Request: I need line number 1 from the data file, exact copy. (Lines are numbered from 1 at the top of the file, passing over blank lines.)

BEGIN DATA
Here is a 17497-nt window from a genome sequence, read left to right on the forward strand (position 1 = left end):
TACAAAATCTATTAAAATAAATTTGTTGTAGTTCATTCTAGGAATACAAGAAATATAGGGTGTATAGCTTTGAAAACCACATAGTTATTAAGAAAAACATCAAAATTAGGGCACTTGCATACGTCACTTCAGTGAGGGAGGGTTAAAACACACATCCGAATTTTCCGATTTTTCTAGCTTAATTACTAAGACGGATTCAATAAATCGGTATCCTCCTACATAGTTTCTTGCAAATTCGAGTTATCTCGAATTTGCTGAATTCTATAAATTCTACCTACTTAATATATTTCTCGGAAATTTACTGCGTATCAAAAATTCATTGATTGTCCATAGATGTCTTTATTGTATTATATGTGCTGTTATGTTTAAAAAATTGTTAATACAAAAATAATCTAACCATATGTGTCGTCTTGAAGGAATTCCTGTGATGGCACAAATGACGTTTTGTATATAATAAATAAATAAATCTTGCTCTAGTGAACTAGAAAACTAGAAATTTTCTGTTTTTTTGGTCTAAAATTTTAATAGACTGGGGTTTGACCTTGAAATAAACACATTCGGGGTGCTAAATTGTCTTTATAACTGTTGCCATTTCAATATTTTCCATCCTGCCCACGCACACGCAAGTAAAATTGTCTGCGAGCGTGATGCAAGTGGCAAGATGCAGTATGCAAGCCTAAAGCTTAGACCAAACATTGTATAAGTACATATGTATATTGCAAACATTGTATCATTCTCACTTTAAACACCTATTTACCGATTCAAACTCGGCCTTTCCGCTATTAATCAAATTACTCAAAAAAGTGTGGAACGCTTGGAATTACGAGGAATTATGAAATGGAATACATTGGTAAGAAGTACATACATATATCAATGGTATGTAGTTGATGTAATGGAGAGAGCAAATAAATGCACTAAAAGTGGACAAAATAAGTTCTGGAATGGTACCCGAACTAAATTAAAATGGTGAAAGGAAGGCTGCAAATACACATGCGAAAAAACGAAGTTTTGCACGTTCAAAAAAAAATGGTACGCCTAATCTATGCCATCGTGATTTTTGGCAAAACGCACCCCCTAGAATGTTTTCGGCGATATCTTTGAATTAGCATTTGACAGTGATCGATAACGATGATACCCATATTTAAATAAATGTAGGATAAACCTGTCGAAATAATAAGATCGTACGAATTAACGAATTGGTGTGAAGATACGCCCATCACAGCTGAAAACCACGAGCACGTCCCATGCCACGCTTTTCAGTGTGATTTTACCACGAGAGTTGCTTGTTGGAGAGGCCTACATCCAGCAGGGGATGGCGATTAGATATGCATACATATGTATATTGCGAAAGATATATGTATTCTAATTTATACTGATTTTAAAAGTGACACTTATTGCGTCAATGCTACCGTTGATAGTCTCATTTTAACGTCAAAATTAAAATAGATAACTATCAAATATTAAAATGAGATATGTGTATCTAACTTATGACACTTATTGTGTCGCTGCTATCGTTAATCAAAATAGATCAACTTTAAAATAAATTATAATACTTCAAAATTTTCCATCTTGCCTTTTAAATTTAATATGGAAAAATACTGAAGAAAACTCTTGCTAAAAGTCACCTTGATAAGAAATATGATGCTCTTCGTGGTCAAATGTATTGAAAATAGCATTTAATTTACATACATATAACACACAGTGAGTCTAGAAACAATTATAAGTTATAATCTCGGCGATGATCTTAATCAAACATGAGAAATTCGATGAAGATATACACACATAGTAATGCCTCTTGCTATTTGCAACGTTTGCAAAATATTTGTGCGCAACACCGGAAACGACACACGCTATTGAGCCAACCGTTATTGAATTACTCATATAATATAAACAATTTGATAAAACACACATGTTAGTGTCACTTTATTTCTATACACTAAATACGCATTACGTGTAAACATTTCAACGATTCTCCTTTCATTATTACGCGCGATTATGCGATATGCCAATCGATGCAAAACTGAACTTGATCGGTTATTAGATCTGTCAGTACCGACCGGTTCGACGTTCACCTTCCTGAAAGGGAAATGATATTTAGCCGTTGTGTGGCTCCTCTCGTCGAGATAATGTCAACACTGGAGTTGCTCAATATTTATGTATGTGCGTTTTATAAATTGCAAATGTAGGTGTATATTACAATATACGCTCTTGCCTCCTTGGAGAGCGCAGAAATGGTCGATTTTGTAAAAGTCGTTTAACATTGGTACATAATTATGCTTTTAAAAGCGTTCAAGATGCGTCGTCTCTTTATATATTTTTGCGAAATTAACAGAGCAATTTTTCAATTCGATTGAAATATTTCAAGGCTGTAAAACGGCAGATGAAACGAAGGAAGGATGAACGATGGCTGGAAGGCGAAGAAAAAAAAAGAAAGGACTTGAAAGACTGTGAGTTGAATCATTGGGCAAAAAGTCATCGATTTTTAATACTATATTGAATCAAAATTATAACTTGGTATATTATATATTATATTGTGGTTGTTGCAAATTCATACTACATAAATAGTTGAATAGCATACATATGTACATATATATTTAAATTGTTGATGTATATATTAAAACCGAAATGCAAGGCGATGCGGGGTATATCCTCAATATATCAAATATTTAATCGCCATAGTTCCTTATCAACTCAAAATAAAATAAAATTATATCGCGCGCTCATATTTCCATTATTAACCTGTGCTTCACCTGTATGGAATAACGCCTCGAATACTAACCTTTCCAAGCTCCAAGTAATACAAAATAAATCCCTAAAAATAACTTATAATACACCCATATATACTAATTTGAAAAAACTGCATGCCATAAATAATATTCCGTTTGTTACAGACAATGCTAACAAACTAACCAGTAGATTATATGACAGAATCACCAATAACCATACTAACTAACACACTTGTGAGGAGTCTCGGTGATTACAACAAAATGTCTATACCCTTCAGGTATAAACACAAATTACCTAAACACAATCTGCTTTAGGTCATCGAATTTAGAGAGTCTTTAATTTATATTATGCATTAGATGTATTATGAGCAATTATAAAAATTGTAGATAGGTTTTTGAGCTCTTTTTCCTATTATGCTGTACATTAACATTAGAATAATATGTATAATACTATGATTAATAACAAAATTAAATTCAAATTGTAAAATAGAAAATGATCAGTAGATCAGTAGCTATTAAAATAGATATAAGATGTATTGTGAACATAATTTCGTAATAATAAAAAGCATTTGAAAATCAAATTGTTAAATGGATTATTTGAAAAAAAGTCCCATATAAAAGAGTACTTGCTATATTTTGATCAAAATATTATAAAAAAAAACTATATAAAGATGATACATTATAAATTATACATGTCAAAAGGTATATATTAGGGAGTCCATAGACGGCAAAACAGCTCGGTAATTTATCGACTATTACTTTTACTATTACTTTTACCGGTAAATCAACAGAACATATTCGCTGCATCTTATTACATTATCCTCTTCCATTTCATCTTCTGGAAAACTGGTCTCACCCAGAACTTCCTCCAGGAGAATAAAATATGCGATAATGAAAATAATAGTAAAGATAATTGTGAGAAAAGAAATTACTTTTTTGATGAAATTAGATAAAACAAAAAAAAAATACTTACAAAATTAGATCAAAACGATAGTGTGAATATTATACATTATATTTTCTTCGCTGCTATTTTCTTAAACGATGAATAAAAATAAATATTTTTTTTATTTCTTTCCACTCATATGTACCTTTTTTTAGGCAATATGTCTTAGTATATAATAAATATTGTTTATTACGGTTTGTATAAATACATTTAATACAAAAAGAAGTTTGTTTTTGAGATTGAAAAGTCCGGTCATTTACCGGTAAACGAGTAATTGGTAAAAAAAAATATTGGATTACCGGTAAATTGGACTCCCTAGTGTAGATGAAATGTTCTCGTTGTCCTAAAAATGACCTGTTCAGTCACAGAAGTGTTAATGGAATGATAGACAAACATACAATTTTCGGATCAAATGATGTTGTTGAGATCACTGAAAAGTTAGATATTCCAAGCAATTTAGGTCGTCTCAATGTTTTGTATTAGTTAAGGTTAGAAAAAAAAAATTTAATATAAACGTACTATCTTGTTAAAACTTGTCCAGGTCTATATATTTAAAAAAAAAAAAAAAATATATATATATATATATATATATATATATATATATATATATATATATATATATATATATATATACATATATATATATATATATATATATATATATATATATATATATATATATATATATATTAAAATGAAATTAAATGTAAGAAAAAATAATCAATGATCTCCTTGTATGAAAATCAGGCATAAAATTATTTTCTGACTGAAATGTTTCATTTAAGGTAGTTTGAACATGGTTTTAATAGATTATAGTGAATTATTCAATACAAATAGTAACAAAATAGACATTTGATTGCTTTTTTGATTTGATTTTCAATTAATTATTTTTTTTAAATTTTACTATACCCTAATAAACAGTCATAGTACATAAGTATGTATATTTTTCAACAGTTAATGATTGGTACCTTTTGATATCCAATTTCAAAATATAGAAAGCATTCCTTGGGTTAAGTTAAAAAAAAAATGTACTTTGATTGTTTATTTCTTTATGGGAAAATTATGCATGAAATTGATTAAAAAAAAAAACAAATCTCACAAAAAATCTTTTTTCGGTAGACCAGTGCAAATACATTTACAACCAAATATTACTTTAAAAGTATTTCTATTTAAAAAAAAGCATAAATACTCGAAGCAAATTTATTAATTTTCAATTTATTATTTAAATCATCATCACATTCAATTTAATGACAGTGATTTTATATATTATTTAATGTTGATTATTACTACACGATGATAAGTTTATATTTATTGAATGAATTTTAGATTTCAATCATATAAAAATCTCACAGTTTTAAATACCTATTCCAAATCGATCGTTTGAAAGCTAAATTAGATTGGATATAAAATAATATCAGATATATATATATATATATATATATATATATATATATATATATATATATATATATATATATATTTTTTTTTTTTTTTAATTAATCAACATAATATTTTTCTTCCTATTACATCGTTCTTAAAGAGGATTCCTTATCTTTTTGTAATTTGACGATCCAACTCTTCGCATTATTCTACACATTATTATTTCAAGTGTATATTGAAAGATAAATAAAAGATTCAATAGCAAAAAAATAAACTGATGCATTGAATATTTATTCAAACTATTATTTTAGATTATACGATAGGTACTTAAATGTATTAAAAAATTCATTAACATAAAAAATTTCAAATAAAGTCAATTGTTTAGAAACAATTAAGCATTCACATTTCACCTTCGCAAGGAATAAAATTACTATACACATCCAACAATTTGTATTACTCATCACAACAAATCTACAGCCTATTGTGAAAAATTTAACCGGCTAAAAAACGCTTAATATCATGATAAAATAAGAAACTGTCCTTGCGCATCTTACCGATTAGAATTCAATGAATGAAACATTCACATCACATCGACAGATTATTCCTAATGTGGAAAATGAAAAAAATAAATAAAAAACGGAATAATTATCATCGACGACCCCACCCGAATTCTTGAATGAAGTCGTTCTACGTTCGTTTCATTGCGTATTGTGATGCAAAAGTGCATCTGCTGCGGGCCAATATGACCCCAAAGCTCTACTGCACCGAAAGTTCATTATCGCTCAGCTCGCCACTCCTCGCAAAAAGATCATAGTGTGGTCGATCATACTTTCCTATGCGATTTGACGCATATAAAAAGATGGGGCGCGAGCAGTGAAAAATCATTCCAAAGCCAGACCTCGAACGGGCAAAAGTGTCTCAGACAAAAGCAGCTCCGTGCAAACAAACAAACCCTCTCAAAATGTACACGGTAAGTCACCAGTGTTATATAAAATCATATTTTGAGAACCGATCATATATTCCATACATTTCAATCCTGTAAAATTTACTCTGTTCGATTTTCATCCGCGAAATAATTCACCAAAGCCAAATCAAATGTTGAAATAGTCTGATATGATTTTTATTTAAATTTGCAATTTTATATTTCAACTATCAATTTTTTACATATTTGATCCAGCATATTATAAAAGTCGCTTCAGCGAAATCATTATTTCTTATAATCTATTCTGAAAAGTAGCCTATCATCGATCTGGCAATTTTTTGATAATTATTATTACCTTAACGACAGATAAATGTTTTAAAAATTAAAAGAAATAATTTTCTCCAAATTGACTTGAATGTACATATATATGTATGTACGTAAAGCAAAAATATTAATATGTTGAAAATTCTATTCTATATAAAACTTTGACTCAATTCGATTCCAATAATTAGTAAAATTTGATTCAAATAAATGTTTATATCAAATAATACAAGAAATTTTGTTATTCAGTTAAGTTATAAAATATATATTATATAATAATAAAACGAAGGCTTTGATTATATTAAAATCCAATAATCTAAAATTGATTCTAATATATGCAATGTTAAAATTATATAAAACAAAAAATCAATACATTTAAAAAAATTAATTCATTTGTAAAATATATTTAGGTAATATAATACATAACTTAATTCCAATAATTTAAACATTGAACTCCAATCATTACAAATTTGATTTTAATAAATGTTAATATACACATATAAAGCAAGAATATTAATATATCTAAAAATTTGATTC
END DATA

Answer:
Here is a 17497-nt window from a genome sequence, read left to right on the forward strand (position 1 = left end):